MMC's downgrade tops off a troubled year of lawsuits and poor financial results

All is not well at the world’s largest insurance broker. Two years after making a humiliating $850m settlement in Spitzer’s contingent commissions lawsuit, Marsh & McLennan (MMC), parent to Marsh, now finds itself downgraded to “BBB-” from “BBB”.

The ratings move by Standard & Poor’s, although assigned a stable outlook, is a worrying development in another troubled year for MMC.

S&P credit analyst Steven Ader pointed to Marsh’s “disappointing third-quarter 2007 operating results” which “reflects the many challenges the Marsh Inc subsidiary faces over the next two years.”

The rating agency highlighted the fact that Marsh had posted an operating loss resulting from the unsuccessful implementation of initiatives.

This is undoubtedly a reference to the repositioning of the brokerage earlier this year as a risk consultancy, a move exclusively broken by Global Reinsurance at the time.

MMC’s president and chief executive officer Michael Cherkasky blasted Marsh recently for the group’s profit slump.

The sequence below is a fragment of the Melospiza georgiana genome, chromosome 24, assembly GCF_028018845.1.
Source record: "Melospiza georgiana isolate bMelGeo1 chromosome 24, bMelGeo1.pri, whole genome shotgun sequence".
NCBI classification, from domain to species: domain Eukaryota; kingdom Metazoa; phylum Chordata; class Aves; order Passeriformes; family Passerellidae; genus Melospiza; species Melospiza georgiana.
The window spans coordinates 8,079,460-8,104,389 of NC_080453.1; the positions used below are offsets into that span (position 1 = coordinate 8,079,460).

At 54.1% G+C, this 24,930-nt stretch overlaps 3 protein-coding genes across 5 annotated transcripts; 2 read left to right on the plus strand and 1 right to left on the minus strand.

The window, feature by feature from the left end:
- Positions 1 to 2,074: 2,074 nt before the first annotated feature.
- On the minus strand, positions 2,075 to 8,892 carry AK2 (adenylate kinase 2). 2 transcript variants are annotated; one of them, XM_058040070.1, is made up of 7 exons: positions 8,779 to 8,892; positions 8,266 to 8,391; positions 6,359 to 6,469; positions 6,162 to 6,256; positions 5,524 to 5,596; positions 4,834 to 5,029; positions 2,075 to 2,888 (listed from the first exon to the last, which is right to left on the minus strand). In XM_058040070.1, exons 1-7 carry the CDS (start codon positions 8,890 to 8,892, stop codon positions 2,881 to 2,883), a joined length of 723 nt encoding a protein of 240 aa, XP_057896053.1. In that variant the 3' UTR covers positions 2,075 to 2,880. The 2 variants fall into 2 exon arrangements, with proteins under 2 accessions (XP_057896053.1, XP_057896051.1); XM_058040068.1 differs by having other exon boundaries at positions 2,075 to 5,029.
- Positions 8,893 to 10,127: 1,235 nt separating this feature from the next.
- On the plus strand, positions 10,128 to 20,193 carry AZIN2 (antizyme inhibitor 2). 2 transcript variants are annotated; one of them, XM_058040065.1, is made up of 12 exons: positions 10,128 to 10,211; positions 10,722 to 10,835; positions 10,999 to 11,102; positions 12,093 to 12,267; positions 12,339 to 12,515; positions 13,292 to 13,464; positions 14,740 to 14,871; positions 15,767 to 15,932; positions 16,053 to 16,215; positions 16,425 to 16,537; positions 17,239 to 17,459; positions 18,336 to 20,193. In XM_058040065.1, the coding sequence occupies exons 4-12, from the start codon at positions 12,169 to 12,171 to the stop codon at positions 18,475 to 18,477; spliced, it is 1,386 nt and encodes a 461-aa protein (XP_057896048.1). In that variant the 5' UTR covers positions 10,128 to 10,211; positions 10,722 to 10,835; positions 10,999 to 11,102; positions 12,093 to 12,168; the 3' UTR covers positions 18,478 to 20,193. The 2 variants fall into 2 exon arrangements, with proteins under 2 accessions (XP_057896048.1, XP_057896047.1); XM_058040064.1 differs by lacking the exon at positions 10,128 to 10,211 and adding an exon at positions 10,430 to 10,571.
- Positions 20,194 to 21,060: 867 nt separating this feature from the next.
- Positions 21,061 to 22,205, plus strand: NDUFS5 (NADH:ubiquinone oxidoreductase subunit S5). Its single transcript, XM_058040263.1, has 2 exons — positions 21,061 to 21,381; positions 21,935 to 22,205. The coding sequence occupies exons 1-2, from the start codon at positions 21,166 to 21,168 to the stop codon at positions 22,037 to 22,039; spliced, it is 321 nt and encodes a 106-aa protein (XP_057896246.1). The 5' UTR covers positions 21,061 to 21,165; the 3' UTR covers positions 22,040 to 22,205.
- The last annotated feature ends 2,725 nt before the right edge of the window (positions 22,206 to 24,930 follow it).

“Despite continued strong performance in our consulting businesses, MMC's third-quarter results were significantly impacted by unacceptable financial performance in our insurance broking business,” he said.

“We have changed the leadership at Marsh and are taking comprehensive actions to improve profitability.”

Standard & Poor’s did throw MMC a lifeline, with Ader conceding that the group could see its outlook revised to positive if they were “successful in improving the balance between operating performance and debt.”

The rating’s downgrade comes after another of MMC’s subsidiaries, reinsurance broker Guy Carpenter, faced accusations of bid rigging, price fixing and illegally steering Connecticut businesses and consumers to insurers in exchange for multi-million dollar undisclosed kickbacks.

The lawsuit brought by Connecticut AG Richard Blumenthal echoes that of Eliot Spitzer’s two years ago which resulted in Marsh repaying $850m in settlements and abandoning contingent commissions. Guy Carpenter has flatly denied Blumenthal’s claims and remains confident that they can defend any charges.

When placed alongside the recent findings from the EU Competition Commission enquiry into business insurance, which found a lack of transparency across many areas of the business, the future looks anything but certain for Marsh.